Kid Galahad’s long journey to win the world title he always felt it was his destiny to win final came to fruition as he claimed the vacant IBF featherweight title, as Jazza Dickens was pulled out by his corner at the end of the eleventh round at Fight Camp in Essex.
Galahad, 31, had been groomed for success, following a line of stars to emerge from the Sheffield gym of the late Brendan Ingle, following Herol Graham, Naseem Hamed and Kell Brook.
But things had never been smooth. A failed drugs test threatened to totally derail his career and when he did return to the ring, he lost a contentious split decision to Josh Warrington for the IBF title.
John Ingle, his manager, said he had cut a grumpy figure in the week, a realization that this might be his last chance. But he didn’t waste it, beating Dickens to the punch throughout and slowly busting him up.
“I’ve been waiting 19 years for this and I’ve finally got it,” Galahad said. “People can think what they like but I am a full-time professional and I outboxed someone who I think will definitely be a future world champion.
“When I got in there I had tunnel vision. Everyone else fell apart, Josh Warrington and Can Xu, and they got smashed apart. I went in there after 18 months off and smashed him up.”
He also paid tribute to Brendan Ingle. “If it wasn’t for Brendan I would probably have been locked up or dead,” Galahad said.
Dickens started the brighter, beating Galahad to the punch and winging in some fast southpaw rights. Galahad was struggling to get his punches off, while the pair constantly stepped on each other’s feet.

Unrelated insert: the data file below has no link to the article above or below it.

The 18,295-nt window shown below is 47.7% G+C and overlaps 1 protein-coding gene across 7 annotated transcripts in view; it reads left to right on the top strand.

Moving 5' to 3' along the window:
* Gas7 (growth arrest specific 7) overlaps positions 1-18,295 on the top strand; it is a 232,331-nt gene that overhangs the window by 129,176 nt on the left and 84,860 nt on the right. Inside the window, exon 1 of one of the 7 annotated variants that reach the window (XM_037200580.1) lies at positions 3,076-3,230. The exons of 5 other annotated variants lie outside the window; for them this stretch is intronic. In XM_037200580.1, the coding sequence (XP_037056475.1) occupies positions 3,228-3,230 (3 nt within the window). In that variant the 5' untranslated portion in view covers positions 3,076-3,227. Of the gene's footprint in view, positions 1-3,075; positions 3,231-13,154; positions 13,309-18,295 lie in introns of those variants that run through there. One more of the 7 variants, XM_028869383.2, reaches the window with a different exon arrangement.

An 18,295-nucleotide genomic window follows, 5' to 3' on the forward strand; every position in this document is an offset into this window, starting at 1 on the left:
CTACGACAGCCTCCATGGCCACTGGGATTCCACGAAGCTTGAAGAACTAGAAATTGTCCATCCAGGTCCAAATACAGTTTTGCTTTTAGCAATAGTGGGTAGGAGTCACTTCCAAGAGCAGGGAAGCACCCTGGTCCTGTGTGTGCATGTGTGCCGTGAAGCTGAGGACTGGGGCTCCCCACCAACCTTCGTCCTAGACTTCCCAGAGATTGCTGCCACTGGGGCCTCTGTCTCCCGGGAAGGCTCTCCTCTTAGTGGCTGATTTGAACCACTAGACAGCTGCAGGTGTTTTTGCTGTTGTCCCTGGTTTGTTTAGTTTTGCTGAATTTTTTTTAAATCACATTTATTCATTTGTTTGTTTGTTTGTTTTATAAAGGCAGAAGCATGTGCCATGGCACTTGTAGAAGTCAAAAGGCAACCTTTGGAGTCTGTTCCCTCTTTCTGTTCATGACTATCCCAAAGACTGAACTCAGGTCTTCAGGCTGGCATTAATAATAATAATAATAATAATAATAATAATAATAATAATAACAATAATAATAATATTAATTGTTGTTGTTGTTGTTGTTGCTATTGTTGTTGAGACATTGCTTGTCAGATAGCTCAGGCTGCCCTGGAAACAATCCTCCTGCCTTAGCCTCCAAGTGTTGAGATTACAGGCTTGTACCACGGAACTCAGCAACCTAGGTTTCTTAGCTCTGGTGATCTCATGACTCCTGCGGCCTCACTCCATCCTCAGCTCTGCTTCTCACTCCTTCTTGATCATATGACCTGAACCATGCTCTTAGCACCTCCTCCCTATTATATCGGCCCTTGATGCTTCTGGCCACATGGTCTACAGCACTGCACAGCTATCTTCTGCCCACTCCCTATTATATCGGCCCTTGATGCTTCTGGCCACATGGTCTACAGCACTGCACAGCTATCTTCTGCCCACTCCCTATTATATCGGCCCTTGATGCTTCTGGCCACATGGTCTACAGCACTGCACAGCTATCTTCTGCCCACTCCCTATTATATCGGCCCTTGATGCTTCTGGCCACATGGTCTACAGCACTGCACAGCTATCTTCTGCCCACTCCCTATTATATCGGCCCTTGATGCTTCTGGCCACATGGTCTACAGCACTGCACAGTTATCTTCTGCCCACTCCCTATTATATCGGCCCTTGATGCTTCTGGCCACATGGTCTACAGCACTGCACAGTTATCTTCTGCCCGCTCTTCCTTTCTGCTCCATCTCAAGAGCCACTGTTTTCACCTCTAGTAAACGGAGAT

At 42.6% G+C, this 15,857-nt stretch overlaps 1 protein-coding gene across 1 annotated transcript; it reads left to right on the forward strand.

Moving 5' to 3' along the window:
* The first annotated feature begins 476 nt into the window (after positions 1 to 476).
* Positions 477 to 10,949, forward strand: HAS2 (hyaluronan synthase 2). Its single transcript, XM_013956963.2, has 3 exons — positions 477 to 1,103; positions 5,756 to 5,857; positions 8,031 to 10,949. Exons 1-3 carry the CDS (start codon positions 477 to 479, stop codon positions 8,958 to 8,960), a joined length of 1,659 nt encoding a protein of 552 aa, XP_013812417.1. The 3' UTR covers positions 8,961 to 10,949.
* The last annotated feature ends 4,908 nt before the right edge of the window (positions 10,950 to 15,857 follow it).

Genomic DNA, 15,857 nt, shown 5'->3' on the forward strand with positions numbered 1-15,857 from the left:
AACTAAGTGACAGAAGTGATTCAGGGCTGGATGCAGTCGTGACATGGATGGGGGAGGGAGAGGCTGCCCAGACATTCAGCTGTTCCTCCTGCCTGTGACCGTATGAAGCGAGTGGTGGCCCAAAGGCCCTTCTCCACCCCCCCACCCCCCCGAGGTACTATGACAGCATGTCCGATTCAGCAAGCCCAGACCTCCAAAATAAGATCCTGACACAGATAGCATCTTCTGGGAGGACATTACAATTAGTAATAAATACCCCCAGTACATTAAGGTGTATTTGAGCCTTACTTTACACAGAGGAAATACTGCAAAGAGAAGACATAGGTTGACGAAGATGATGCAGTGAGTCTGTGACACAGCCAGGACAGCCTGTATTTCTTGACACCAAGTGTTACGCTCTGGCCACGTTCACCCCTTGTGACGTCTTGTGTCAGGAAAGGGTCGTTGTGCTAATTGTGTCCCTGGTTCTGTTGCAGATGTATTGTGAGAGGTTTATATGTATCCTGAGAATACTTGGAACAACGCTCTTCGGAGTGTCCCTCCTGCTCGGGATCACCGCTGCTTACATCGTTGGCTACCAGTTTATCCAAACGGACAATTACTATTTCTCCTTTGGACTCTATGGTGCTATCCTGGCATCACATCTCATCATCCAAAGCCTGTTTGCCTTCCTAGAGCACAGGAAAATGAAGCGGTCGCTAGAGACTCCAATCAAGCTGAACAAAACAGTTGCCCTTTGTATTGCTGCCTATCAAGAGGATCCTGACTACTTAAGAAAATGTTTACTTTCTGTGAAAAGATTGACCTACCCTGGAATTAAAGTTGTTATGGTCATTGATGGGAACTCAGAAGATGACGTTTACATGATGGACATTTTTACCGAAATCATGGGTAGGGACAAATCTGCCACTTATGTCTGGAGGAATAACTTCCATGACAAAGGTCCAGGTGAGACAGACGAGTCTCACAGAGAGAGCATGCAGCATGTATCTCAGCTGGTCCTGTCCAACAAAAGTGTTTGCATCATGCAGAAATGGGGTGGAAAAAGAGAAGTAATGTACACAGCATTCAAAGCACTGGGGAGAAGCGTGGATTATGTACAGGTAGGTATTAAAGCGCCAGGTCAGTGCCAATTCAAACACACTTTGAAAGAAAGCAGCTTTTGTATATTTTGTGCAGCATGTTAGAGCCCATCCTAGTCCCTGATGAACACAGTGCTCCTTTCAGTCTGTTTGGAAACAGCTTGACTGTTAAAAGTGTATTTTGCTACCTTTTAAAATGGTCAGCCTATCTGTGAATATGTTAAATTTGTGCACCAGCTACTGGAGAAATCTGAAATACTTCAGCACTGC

But Galahad had the better of the second, putting Dickens under pressure towards the end of the round.
The last time the pair met was for the vacant British super-bantamweight title eight years ago in a converted steelworks in South Yorkshire. Then they were both unbeaten prospects, now they were probably looking at their last chance to reach the top.
Dickens upped the pace in the third round, landing two good right hooks and a big swinging left over the top, but the fourth was close, Galahad being the more accurate with his punches.
Things swung in Galahad’s direction in the fifth round, as he started to outwork Dickens, switching and keeping the pressure on the Liverpudlian, who was struggling to land anything in reply.
Dickens’s manager, Tony Bellew was imploring him to “get your shots off”, but Dickens was struggling to put much together, while Galahad continued to control the space in the sixth round, landing enough to win the round.
Dickens had a bit more success in the seventh, as he was able to get closer and put some pressure on Galahad, but Galahad started the eighth round well and pinged Dickens with a right hook. Dickens was trying to increase the pace, but Galahad was beating him to the punch and stopped him in his tracks with a good body punch, although Dickens landed a good one back later in the round.
By now, Dickens was swollen around both eyes and cut over the left, but Galahad kept catching him with the jab and keeping him off. Early on the tenth, Galahad landed a good right that seemed to hurt Dickens and he pressed home his advantage, and while Dickens landed a decent left in reply, Galahad shrugged it off, although Galahad was then docked a point by referee Michael Alexander for stepping on Dickens’s feet.
The eleventh was a tough round for Dickens, as he just walked into a non-stop flurry of punches from Galahad. Walking back to his corner, his face looked a mess. Blood poured from his nose and the cut over his left eye, while his features were barely recognisable. Derry Mathews, his trainer, pulled the plug.
Galahad now has a series of interesting match-up possibilities, including Josh Warrington, or Leigh Wood, who won the WBA regular title last week and lost to Dickens last year.
“I just beat the guy who beat Leigh Wood,” Galahad said. “He should now fight Jazza Dickens.”
But he vowed to promoter Eddie Hearn that he would become undisputed world champion.
“If you give me the opportunity, I will clean up the division,” he said.